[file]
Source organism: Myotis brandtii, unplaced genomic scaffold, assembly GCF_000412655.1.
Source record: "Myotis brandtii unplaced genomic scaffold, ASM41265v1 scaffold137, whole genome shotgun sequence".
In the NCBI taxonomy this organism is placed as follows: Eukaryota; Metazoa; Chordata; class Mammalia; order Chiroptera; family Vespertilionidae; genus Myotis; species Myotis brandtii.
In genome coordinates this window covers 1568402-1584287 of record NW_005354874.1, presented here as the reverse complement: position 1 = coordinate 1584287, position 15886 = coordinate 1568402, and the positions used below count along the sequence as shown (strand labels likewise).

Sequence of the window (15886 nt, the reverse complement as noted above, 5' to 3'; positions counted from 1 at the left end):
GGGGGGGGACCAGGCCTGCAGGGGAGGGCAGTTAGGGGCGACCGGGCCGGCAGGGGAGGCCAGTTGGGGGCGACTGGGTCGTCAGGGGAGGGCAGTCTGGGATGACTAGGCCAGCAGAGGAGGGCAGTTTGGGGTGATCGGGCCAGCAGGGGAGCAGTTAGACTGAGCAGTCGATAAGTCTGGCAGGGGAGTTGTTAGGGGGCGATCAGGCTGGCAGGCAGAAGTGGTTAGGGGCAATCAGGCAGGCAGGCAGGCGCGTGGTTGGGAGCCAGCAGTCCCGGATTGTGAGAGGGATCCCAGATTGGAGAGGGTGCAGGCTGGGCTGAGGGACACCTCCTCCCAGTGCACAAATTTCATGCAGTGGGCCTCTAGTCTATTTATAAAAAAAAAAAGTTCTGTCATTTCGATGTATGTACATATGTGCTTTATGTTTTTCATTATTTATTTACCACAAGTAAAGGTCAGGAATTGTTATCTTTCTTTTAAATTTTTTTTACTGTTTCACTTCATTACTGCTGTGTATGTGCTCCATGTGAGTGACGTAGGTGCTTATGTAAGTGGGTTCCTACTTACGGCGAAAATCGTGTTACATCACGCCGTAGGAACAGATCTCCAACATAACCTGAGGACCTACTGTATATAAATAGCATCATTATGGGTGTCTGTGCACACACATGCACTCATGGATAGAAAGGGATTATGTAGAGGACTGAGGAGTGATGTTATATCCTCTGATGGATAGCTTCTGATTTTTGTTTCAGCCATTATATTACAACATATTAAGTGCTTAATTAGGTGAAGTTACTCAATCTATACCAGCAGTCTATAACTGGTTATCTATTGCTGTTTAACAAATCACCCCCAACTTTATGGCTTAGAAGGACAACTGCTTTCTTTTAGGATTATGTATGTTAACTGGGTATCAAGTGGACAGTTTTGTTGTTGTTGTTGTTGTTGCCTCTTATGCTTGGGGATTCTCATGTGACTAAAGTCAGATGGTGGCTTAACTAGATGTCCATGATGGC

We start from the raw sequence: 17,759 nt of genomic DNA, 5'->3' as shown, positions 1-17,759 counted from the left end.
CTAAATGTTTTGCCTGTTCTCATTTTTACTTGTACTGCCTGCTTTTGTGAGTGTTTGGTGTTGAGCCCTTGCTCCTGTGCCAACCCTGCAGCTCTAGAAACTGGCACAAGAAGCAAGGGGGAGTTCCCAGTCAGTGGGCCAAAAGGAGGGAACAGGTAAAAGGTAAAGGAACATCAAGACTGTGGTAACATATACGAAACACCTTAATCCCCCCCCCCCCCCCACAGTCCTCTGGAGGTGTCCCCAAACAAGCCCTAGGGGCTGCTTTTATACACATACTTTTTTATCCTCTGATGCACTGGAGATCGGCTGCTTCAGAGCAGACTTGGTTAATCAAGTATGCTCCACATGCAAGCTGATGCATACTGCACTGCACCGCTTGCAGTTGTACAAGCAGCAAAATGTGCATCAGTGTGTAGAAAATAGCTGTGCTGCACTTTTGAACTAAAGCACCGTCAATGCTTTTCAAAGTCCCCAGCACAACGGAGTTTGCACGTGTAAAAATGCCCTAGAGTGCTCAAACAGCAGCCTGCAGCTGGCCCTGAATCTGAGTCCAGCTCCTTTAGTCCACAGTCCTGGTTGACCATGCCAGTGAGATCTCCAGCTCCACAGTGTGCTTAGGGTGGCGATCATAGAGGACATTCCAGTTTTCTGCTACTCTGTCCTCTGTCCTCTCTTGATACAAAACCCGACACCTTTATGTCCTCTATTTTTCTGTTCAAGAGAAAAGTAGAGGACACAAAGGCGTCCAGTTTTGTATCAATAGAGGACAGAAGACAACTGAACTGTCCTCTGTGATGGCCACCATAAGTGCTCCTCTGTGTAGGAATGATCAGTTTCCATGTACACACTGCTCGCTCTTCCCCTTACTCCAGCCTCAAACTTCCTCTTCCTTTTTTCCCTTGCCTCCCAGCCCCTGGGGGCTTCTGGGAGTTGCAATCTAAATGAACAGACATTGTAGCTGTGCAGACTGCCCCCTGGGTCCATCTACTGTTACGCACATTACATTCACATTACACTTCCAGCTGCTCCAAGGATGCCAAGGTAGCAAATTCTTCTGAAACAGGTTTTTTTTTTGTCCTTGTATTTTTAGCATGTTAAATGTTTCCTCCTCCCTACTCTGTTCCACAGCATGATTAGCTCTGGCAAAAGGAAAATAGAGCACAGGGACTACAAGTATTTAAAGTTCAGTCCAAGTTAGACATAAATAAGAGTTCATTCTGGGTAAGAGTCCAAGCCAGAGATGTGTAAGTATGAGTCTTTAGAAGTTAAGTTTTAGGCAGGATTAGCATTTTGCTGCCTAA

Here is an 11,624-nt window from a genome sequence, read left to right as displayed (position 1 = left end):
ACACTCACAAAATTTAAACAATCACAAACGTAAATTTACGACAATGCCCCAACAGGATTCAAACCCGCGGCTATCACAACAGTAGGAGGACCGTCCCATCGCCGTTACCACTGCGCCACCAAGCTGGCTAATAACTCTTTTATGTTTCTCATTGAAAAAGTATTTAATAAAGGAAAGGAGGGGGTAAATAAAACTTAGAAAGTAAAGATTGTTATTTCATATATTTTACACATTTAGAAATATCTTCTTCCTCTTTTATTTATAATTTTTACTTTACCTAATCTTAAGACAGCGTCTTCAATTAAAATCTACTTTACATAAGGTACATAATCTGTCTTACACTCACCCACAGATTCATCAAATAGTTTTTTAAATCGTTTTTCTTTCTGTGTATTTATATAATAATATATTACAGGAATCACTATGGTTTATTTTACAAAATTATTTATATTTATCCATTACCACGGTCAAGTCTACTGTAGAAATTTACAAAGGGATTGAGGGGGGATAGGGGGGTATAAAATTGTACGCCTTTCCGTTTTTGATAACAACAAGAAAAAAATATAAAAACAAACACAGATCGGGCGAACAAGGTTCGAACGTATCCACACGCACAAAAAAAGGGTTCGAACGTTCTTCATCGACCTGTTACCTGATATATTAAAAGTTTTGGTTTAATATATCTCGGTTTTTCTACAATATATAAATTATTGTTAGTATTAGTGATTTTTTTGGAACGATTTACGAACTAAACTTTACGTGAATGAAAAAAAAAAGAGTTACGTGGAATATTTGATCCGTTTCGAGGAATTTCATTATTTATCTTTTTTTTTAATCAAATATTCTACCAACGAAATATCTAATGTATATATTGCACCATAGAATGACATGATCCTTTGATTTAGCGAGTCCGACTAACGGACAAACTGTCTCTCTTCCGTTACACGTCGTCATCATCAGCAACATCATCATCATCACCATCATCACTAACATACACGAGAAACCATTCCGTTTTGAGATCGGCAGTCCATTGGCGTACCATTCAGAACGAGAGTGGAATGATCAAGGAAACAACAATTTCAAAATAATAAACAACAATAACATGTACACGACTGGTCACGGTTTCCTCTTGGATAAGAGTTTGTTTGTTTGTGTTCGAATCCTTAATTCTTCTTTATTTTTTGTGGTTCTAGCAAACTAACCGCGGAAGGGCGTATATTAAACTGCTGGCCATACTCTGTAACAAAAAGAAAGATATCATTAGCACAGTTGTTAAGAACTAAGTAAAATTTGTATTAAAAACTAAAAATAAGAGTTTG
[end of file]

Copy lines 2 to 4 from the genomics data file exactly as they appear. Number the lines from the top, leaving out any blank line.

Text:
Source record: "Myotis brandtii unplaced genomic scaffold, ASM41265v1 scaffold137, whole genome shotgun sequence".
In the NCBI taxonomy this organism is placed as follows: Eukaryota; Metazoa; Chordata; class Mammalia; order Chiroptera; family Vespertilionidae; genus Myotis; species Myotis brandtii.
In genome coordinates this window covers 1568402-1584287 of record NW_005354874.1, presented here as the reverse complement: position 1 = coordinate 1584287, position 15886 = coordinate 1568402, and the positions used below count along the sequence as shown (strand labels likewise).